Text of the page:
“Stand by your principles and be comfortable with confrontation. So few people are, so when the people with the red tape come, it becomes a negotiation.”
Travis Cordell Kalanick (August 6, 1976 – ) is a serial entrepreneur and the founder of the wildly successful ride-sharing service, Uber. Kalanick was like many entrepreneurs, a self-starter looking for opportunities and not as interested in those opportunities he can create for himself as he was in school.
He dropped out of UCLA in his senior year to take his first company big.
While best known for Uber, which he founded well into his 30s, Kalanick has had his hand in other disruptive companies and has tasted his fair share of failure.
His first company, Scour, was started with some college buddies in 1998. Built on the cutting-edge file sharing technology of the time, Scour was a peer-to-peer file sharing service designed to help people search for and share multimedia. Scour was not immune to the controversies of file sharing at the time. Like many of its competitors, it was swept up in a storm of lawsuits from establishment industries. Scour eventually folded under bankruptcy filings brought on by the storm of lawsuits.
This didn’t stop Kalanick and he was out starting his second company not even a year later. Red Swoosh, another file-sharing company, was founded with the same engineers as Scour, but took advantage of the chaos surrounding the dot-com bubble, the increasing acceptance of file sharing among the tech community and consumers, and exponentially increasing bandwidth, which allowed users to transfer larger files.
Nine years after founding Scour, Kalanick earned a modest payout when Red Swoosh was acquired for $19 million.
Most people would have quit after their first company was forced to fold under lawsuits. Those remaining would have probably sat back and lived out a modestly comfortable life after their second company was acquired. Kalanick was just getting started.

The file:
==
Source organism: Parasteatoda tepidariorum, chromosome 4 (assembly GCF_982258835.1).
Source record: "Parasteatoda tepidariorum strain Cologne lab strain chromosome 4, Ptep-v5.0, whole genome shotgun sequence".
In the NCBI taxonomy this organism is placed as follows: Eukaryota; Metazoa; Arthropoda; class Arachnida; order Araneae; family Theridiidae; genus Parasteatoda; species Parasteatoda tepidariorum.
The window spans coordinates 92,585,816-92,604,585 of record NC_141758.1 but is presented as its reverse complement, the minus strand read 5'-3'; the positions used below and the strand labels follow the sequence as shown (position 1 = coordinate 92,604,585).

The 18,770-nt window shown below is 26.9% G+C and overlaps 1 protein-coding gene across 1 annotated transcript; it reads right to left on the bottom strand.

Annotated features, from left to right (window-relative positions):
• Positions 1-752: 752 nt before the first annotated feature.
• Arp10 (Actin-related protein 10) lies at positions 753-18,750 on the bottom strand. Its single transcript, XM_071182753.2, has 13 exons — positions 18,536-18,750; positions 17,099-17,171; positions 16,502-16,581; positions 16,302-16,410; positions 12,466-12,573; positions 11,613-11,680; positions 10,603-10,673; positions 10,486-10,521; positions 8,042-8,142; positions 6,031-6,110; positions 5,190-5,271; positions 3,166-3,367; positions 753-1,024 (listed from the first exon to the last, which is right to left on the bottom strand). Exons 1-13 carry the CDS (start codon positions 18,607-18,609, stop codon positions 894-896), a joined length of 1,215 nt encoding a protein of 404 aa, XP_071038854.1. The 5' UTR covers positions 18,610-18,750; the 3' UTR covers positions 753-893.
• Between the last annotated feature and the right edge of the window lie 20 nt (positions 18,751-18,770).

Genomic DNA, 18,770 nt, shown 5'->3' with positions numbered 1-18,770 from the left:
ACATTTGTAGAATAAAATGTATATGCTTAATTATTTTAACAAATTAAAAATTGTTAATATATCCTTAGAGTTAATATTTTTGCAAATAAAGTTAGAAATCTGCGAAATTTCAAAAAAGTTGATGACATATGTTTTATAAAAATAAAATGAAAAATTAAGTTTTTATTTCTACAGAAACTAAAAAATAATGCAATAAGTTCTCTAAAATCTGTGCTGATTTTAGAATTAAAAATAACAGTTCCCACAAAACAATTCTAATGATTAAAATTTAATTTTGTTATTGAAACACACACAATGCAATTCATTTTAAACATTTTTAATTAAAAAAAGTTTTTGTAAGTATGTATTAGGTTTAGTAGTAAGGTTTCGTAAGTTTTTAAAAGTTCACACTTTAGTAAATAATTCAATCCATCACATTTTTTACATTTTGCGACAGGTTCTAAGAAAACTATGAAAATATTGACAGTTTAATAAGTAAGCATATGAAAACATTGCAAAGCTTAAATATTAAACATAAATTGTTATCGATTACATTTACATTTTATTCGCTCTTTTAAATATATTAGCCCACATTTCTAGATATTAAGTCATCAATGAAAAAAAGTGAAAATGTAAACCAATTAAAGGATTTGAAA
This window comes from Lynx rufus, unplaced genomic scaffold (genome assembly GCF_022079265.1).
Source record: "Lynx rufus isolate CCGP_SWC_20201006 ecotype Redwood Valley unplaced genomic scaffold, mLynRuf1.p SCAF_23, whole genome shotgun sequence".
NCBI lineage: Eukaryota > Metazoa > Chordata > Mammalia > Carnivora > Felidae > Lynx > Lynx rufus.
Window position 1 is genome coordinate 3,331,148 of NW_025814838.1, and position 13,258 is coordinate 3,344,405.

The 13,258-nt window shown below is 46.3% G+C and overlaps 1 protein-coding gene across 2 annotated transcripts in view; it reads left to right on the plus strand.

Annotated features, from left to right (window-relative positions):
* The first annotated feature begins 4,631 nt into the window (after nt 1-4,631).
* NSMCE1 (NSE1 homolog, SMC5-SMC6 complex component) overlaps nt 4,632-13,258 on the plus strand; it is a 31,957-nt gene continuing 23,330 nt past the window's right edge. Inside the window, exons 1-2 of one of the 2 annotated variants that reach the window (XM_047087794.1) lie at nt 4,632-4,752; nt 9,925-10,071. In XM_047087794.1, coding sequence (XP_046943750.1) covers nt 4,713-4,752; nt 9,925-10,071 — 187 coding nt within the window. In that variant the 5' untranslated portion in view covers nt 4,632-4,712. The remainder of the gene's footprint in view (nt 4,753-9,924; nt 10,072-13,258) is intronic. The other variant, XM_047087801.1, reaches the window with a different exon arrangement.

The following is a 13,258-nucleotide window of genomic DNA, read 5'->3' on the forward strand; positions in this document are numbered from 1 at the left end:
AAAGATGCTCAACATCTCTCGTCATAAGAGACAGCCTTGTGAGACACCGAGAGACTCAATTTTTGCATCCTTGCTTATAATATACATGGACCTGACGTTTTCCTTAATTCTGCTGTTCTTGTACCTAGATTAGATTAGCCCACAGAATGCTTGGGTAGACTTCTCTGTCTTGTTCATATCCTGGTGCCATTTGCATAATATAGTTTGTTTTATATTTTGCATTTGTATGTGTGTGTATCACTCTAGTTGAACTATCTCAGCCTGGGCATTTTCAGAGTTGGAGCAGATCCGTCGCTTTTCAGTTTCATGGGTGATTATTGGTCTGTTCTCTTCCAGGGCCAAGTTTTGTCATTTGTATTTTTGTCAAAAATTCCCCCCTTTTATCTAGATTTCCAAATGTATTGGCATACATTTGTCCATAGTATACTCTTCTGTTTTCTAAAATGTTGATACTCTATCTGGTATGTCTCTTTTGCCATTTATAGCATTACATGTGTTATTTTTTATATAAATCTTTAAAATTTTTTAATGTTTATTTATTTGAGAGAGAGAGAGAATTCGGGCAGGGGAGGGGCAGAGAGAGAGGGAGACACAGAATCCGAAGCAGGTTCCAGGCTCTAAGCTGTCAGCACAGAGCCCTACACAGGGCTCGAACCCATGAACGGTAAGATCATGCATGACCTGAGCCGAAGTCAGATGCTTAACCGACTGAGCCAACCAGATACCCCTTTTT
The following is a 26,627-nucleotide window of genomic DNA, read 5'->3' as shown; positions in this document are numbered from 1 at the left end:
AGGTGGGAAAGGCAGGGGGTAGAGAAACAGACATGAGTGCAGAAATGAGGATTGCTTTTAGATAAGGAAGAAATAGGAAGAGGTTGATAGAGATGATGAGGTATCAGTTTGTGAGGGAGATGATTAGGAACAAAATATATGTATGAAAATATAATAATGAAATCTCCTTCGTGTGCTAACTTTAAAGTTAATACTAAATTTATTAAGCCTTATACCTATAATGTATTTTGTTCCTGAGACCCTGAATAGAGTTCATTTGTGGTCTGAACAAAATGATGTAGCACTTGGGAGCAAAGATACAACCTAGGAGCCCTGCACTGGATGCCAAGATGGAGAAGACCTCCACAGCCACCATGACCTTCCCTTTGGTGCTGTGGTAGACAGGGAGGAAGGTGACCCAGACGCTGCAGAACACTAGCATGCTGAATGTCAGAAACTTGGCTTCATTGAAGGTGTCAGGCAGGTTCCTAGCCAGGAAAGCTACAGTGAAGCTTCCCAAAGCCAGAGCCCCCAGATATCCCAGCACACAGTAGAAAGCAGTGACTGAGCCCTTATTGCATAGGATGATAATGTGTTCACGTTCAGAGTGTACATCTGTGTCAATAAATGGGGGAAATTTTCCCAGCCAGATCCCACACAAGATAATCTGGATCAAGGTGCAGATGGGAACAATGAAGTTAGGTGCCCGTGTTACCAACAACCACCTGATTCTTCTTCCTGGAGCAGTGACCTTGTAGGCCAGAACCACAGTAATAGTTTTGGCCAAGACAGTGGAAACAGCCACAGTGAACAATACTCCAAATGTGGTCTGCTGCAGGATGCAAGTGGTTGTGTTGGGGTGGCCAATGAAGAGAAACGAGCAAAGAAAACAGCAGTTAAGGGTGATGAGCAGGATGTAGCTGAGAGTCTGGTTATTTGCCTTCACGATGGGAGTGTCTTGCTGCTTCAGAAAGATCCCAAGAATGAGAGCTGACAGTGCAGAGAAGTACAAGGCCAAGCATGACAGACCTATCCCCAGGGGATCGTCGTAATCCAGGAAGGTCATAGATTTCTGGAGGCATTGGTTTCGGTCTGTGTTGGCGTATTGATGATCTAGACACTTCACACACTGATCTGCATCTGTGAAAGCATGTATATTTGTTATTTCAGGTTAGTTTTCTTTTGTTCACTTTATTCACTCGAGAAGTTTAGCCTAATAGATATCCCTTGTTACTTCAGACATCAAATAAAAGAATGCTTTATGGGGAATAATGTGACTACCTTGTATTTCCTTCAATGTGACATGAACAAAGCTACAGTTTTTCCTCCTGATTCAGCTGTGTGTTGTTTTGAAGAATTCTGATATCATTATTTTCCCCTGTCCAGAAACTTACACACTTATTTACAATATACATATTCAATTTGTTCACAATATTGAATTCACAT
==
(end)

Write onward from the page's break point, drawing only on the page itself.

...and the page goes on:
He founded Uber in 2009 with Garrett Camp and moved from taking on media producers to taking on a much larger opponent: the taxi industry. After six years at the helm of Uber, with a valuation of over $54 billion, and an expanding global presence, Kalanick admits that upending the taxi industry is only the beginning of what Uber is going to do. The company has started delivering everything from groceries and McDonald’s to flu shots and ice cream.
The amazing thing about Kalanick isn’t simply that he’s been able to build two successful businesses without a bachelor’s degree, but that he’s been able to do so while remaining in control of so much. From interviews to negotiations with regulators, Kalanick stands by the core values of his company and his desire to make his company the best service possible. Where most companies would be forced to water down their products to appease regulators and competition, Uber not only doesn’t do that, but they go into overdrive and guarantee continued best service to customers while continuing growth.
This extends from the clear no-bull attitude shown in Kalanick’s business career and his companies. Fiercely opposed to compromising his goals and values with established interests, ready to jump on amazing opportunities, and exuding the self-esteem and confidence won by the real world — not a degree — make Kalanick a great case study for dropout success.